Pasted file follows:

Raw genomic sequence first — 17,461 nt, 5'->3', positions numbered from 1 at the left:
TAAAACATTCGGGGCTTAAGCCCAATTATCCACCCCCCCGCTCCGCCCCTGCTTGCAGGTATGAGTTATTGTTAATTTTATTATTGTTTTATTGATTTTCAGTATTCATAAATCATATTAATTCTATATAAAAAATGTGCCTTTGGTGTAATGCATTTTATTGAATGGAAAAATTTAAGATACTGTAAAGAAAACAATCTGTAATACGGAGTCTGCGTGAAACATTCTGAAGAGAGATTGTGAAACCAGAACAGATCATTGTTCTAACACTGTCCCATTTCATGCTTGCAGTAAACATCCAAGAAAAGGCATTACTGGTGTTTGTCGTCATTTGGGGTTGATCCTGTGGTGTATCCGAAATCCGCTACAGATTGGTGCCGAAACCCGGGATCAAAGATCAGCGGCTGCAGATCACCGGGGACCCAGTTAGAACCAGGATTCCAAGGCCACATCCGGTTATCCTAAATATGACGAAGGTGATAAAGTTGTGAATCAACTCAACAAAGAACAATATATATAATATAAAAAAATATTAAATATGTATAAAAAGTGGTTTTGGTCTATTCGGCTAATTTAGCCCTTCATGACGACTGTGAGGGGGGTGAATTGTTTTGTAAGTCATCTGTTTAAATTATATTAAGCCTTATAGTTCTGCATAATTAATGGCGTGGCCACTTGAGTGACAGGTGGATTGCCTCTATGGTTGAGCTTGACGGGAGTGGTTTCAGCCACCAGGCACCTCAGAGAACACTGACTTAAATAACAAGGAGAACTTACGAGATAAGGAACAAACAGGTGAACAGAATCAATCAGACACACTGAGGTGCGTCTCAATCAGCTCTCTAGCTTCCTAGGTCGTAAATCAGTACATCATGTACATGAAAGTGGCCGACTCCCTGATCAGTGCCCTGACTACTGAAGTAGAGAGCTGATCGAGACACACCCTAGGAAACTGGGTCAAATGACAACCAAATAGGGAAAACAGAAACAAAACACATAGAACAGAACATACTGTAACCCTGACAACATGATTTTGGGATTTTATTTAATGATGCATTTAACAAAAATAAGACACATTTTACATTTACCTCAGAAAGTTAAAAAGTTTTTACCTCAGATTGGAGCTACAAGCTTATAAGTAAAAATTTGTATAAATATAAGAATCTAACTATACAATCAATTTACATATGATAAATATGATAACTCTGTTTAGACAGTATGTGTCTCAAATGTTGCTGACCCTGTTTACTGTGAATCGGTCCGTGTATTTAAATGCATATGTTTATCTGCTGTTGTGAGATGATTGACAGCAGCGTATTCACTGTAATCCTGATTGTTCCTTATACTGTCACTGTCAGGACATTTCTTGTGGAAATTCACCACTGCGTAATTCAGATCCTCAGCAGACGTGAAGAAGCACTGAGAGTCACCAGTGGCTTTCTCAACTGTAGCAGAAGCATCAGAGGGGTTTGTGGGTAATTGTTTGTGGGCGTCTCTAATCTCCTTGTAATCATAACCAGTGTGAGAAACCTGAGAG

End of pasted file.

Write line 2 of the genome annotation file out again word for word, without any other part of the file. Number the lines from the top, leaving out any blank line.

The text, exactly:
TAAAACATTCGGGGCTTAAGCCCAATTATCCACCCCCCCGCTCCGCCCCTGCTTGCAGGTATGAGTTATTGTTAATTTTATTATTGTTTTATTGATTTTCAGTATTCATAAATCATATTAATTCTATATAAAAAATGTGCCTTTGGTGTAATGCATTTTATTGAATGGAAAAATTTAAGATACTGTAAAGAAAACAATCTGTAATACGGAGTCTGCGTGAAACATTCTGAAGAGAGATTGTGAAACCAGAACAGATCATTGTTCTAACACTGTCCCATTTCATGCTTGCAGTAAACATCCAAGAAAAGGCATTACTGGTGTTTGTCGTCATTTGGGGTTGATCCTGTGGTGTATCCGAAATCCGCTACAGATTGGTGCCGAAACCCGGGATCAAAGATCAGCGGCTGCAGATCACCGGGGACCCAGTTAGAACCAGGATTCCAAGGCCACATCCGGTTATCCTAAATATGACGAAGGTGATAAAGTTGTGAATCAACTCAACAAAGAACAATATATATAATATAAAAAAATATTAAATATGTATAAAAAGTGGTTTTGGTCTATTCGGCTAATTTAGCCCTTCATGACGACTGTGAGGGGGGTGAATTGTTTTGTAAGTCATCTGTTTAAATTATATTAAGCCTTATAGTTCTGCATAATTAATGGCGTGGCCACTTGAGTGACAGGTGGATTGCCTCTATGGTTGAGCTTGACGGGAGTGGTTTCAGCCACCAGGCACCTCAGAGAACACTGACTTAAATAACAAGGAGAACTTACGAGATAAGGAACAAACAGGTGAACAGAATCAATCAGACACACTGAGGTGCGTCTCAATCAGCTCTCTAGCTTCCTAGGTCGTAAATCAGTACATCATGTACATGAAAGTGGCCGACTCCCTGATCAGTGCCCTGACTACTGAAGTAGAGAGCTGATCGAGACACACCCTAGGAAACTGGGTCAAATGACAACCAAATAGGGAAAACAGAAACAAAACACATAGAACAGAACATACTGTAACCCTGACAACATGATTTTGGGATTTTATTTAATGATGCATTTAACAAAAATAAGACACATTTTACATTTACCTCAGAAAGTTAAAAAGTTTTTACCTCAGATTGGAGCTACAAGCTTATAAGTAAAAATTTGTATAAATATAAGAATCTAACTATACAATCAATTTACATATGATAAATATGATAACTCTGTTTAGACAGTATGTGTCTCAAATGTTGCTGACCCTGTTTACTGTGAATCGGTCCGTGTATTTAAATGCATATGTTTATCTGCTGTTGTGAGATGATTGACAGCAGCGTATTCACTGTAATCCTGATTGTTCCTTATACTGTCACTGTCAGGACATTTCTTGTGGAAATTCACCACTGCGTAATTCAGATCCTCAGCAGACGTGAAGAAGCACTGAGAGTCACCAGTGGCTTTCTCAACTGTAGCAGAAGCATCAGAGGGGTTTGTGGGTAATTGTTTGTGGGCGTCTCTAATCTCCTTGTAATCATAACCAGTGTGAGAAACCTGAGAG